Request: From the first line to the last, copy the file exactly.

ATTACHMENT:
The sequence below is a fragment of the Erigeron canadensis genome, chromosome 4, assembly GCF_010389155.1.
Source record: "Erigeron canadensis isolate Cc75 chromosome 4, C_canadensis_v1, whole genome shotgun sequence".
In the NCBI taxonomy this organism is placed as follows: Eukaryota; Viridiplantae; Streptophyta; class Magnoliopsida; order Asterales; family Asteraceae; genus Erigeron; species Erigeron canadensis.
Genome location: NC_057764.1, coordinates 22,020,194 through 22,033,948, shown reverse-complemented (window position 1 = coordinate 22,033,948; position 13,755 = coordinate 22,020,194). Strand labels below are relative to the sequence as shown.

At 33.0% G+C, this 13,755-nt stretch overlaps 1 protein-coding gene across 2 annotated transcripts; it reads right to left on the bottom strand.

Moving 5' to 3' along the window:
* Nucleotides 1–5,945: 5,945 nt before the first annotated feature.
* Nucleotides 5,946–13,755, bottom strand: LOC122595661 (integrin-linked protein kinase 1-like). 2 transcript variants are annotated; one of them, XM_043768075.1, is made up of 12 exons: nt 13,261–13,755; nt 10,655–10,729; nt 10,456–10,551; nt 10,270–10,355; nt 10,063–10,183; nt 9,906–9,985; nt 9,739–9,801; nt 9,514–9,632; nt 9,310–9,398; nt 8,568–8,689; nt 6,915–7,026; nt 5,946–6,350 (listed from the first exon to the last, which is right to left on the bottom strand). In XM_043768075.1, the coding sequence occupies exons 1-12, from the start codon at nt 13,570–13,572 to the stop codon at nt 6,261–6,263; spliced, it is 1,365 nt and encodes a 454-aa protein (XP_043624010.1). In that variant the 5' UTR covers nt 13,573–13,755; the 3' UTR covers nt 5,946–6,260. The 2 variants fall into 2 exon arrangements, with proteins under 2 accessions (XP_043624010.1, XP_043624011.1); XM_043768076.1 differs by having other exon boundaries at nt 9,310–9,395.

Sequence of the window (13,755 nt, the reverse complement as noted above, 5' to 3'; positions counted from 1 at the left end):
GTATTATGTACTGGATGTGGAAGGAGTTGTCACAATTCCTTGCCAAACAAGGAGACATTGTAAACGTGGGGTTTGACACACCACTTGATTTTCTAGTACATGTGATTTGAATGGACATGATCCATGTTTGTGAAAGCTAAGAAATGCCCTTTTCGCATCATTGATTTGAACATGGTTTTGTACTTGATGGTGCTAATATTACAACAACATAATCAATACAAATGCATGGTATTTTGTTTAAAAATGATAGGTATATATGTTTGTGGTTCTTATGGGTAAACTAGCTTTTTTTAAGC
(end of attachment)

The sequence below is a fragment of the Erigeron canadensis genome, chromosome 4, assembly GCF_010389155.1.
Source record: "Erigeron canadensis isolate Cc75 chromosome 4, C_canadensis_v1, whole genome shotgun sequence".
In the NCBI taxonomy this organism is placed as follows: Eukaryota; Viridiplantae; Streptophyta; class Magnoliopsida; order Asterales; family Asteraceae; genus Erigeron; species Erigeron canadensis.
Genome location: NC_057764.1, coordinates 22,020,194 through 22,033,948, shown reverse-complemented (window position 1 = coordinate 22,033,948; position 13,755 = coordinate 22,020,194). Strand labels below are relative to the sequence as shown.

At 33.0% G+C, this 13,755-nt stretch overlaps 1 protein-coding gene across 2 annotated transcripts; it reads right to left on the bottom strand.

Moving 5' to 3' along the window:
* Nucleotides 1–5,945: 5,945 nt before the first annotated feature.
* Nucleotides 5,946–13,755, bottom strand: LOC122595661 (integrin-linked protein kinase 1-like). 2 transcript variants are annotated; one of them, XM_043768075.1, is made up of 12 exons: nt 13,261–13,755; nt 10,655–10,729; nt 10,456–10,551; nt 10,270–10,355; nt 10,063–10,183; nt 9,906–9,985; nt 9,739–9,801; nt 9,514–9,632; nt 9,310–9,398; nt 8,568–8,689; nt 6,915–7,026; nt 5,946–6,350 (listed from the first exon to the last, which is right to left on the bottom strand). In XM_043768075.1, the coding sequence occupies exons 1-12, from the start codon at nt 13,570–13,572 to the stop codon at nt 6,261–6,263; spliced, it is 1,365 nt and encodes a 454-aa protein (XP_043624010.1). In that variant the 5' UTR covers nt 13,573–13,755; the 3' UTR covers nt 5,946–6,260. The 2 variants fall into 2 exon arrangements, with proteins under 2 accessions (XP_043624010.1, XP_043624011.1); XM_043768076.1 differs by having other exon boundaries at nt 9,310–9,395.

Sequence of the window (13,755 nt, the reverse complement as noted above, 5' to 3'; positions counted from 1 at the left end):
GTATTATGTACTGGATGTGGAAGGAGTTGTCACAATTCCTTGCCAAACAAGGAGACATTGTAAACGTGGGGTTTGACACACCACTTGATTTTCTAGTACATGTGATTTGAATGGACATGATCCATGTTTGTGAAAGCTAAGAAATGCCCTTTTCGCATCATTGATTTGAACATGGTTTTGTACTTGATGGTGCTAATATTACAACAACATAATCAATACAAATGCATGGTATTTTGTTTAAAAATGATAGGTATATATGTTTGTGGTTCTTATGGGTAAACTAGCTTTTTTTAAGC